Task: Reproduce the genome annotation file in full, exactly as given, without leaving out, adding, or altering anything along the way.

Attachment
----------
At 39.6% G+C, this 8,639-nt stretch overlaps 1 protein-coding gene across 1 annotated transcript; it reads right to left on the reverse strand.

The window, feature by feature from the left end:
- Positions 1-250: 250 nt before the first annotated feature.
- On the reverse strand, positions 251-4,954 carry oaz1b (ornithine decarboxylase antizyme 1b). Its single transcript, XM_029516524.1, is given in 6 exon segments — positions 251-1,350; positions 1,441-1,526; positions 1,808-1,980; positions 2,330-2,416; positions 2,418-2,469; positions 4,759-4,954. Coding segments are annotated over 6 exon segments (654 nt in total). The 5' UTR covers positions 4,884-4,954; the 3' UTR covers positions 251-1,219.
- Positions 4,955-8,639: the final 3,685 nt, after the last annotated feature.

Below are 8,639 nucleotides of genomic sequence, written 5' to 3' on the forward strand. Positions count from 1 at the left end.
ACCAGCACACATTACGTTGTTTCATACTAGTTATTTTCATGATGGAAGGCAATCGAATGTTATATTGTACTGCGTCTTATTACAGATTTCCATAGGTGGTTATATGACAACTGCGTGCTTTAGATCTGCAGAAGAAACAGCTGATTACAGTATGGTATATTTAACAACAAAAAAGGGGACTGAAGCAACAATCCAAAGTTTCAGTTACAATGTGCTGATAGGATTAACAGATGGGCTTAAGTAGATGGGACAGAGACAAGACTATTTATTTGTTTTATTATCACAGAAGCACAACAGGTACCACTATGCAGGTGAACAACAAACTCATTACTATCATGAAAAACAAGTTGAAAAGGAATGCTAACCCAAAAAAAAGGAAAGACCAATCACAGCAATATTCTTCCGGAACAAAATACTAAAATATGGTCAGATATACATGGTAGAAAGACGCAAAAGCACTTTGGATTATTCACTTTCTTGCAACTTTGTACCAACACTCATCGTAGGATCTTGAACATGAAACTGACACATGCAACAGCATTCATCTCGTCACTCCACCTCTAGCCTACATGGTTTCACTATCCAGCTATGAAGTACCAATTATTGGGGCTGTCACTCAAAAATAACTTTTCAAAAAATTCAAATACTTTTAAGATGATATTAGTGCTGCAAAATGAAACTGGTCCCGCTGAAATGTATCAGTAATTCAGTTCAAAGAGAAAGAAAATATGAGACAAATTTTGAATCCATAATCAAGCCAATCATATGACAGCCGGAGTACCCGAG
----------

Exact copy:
At 39.6% G+C, this 8,639-nt stretch overlaps 1 protein-coding gene across 1 annotated transcript; it reads right to left on the reverse strand.

The window, feature by feature from the left end:
- Positions 1-250: 250 nt before the first annotated feature.
- On the reverse strand, positions 251-4,954 carry oaz1b (ornithine decarboxylase antizyme 1b). Its single transcript, XM_029516524.1, is given in 6 exon segments — positions 251-1,350; positions 1,441-1,526; positions 1,808-1,980; positions 2,330-2,416; positions 2,418-2,469; positions 4,759-4,954. Coding segments are annotated over 6 exon segments (654 nt in total). The 5' UTR covers positions 4,884-4,954; the 3' UTR covers positions 251-1,219.
- Positions 4,955-8,639: the final 3,685 nt, after the last annotated feature.

Below are 8,639 nucleotides of genomic sequence, written 5' to 3' on the forward strand. Positions count from 1 at the left end.
ACCAGCACACATTACGTTGTTTCATACTAGTTATTTTCATGATGGAAGGCAATCGAATGTTATATTGTACTGCGTCTTATTACAGATTTCCATAGGTGGTTATATGACAACTGCGTGCTTTAGATCTGCAGAAGAAACAGCTGATTACAGTATGGTATATTTAACAACAAAAAAGGGGACTGAAGCAACAATCCAAAGTTTCAGTTACAATGTGCTGATAGGATTAACAGATGGGCTTAAGTAGATGGGACAGAGACAAGACTATTTATTTGTTTTATTATCACAGAAGCACAACAGGTACCACTATGCAGGTGAACAACAAACTCATTACTATCATGAAAAACAAGTTGAAAAGGAATGCTAACCCAAAAAAAAGGAAAGACCAATCACAGCAATATTCTTCCGGAACAAAATACTAAAATATGGTCAGATATACATGGTAGAAAGACGCAAAAGCACTTTGGATTATTCACTTTCTTGCAACTTTGTACCAACACTCATCGTAGGATCTTGAACATGAAACTGACACATGCAACAGCATTCATCTCGTCACTCCACCTCTAGCCTACATGGTTTCACTATCCAGCTATGAAGTACCAATTATTGGGGCTGTCACTCAAAAATAACTTTTCAAAAAATTCAAATACTTTTAAGATGATATTAGTGCTGCAAAATGAAACTGGTCCCGCTGAAATGTATCAGTAATTCAGTTCAAAGAGAAAGAAAATATGAGACAAATTTTGAATCCATAATCAAGCCAATCATATGACAGCCGGAGTACCCGAG